ATO presses for govt-wide data storage

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ATO presses for govt-wide data storage

Targets administrative lags for information sharing.

The Australian Taxation Office is agitating for a shared data storage platform among federal agencies that could shave “several months” off lead times for data sharing.

The tax office’s proposal, contained in a submission to the Productivity Commission’s data availability and use inquiry, also targets a government-wide de-duplication of data holdings.

“The ATO extracts significant amounts of data from its systems, packages that information and transmits it to other government agencies to transform and load into their systems,” it said.

“The ATO also receives significant quantities of data from other government agencies, which it stores in its own warehouse.

“We recommend the APS [Australian public service] explore the range of possible solutions that could reduce the duplication of data storage between agencies and allow greater access to data held by government by multiple agencies, such as leveraging off existing infrastructure, adopting confidential computing and cloud-based solutions.”

Confidential computing is a Data61 invention that promises to make it simpler to analyse data from multiple sources – in this case, federal agencies – while keeping the original data files and safeguards for their use intact.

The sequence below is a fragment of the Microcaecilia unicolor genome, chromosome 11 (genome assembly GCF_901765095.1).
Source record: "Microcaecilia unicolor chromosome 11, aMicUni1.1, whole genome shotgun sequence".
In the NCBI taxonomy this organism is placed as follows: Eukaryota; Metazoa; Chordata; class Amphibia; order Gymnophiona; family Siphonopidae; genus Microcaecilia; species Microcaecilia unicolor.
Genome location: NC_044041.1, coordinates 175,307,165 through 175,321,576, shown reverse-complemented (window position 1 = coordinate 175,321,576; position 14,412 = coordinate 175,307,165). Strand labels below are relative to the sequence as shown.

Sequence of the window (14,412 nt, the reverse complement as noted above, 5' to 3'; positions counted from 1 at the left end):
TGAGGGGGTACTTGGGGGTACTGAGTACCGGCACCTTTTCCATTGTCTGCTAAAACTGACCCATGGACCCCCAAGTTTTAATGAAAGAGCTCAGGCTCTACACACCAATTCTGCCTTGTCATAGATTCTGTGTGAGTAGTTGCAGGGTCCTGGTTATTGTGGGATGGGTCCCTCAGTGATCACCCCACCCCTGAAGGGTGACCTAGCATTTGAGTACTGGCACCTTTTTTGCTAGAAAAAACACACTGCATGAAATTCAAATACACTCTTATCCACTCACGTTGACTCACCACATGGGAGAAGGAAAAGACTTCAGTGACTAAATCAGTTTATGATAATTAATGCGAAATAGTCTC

The main reason for the ATO’s push for shared data storage is to enable real-time access to data held by other agencies.

“It would provide agencies real-time access to data as the need arose, rather than relying on another agency to allocate resources for data to be extracted and transferred, and depending on the complexity of the dataset, could eliminate time lags of several months,” the ATO said.

The tax office said there were also other flow-on benefits like reducing, over time, the government’s IT storage spend and “the need for individual agencies to maintain the facilities, hardware and software to store and organise data".

“It may also assist efforts to safeguard data through a reduced number of points of vulnerability, although this would need to be assessed,” the ATO said.

“While this would require some initial investment in establishing a new data centre, outsourcing the provision of the service, or re-purposing existing information technology, there would be multiple short and long term returns on the investment.”

The ATO also advocated for data storage standards across federal agencies to streamline ETL processes and “to increase the portability of staff across agencies, allowing the transfer of resources to where they are needed at a point in time".

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